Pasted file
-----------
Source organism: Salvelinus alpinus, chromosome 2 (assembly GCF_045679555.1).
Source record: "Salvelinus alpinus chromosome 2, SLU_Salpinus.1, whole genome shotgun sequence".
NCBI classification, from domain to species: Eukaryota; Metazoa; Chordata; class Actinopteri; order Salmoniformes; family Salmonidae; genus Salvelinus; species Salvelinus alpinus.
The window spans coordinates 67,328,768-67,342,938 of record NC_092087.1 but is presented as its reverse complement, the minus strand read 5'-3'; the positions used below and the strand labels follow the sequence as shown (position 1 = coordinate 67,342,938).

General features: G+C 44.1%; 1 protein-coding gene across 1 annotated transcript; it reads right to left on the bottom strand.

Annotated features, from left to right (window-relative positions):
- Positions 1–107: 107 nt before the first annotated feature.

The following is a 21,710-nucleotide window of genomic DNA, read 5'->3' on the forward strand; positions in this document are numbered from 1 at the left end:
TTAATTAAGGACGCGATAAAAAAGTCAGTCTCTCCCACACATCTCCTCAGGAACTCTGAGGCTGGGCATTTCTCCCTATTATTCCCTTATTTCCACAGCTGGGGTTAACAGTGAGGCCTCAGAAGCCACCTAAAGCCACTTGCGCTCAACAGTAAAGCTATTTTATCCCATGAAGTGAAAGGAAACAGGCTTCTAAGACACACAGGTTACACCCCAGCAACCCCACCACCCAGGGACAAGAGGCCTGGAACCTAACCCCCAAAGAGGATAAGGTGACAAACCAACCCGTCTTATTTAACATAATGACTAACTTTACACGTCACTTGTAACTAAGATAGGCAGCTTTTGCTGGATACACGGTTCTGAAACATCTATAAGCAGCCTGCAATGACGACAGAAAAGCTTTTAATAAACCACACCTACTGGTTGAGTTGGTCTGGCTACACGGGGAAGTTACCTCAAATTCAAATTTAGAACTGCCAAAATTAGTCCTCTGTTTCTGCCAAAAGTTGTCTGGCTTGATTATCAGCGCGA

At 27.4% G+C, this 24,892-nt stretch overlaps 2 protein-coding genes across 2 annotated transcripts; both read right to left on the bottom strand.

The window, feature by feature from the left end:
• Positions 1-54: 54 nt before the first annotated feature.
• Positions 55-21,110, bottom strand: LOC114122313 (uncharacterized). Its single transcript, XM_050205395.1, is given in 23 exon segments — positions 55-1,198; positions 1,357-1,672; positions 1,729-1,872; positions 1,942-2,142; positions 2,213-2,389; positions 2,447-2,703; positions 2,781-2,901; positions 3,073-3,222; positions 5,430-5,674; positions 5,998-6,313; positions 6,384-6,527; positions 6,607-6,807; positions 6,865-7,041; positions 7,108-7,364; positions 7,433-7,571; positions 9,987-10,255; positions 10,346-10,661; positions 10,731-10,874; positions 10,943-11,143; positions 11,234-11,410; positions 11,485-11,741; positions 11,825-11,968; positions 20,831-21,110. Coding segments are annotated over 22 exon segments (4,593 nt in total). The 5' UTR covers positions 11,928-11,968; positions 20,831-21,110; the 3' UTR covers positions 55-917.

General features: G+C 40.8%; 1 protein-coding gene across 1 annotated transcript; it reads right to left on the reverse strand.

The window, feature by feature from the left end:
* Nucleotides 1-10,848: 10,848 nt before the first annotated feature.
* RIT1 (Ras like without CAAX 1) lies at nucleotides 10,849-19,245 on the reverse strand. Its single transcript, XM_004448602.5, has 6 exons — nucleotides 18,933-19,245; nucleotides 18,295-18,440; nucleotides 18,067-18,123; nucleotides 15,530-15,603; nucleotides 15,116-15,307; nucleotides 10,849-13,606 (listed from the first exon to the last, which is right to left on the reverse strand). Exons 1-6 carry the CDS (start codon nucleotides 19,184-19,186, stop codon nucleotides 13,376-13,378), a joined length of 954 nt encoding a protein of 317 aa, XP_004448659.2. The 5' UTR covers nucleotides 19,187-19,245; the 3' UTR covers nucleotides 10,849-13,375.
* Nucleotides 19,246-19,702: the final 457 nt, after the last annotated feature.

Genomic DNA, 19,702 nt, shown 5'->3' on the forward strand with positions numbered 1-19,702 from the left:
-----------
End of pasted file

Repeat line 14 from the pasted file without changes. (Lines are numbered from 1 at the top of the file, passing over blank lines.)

General features: G+C 40.8%; 1 protein-coding gene across 1 annotated transcript; it reads right to left on the reverse strand.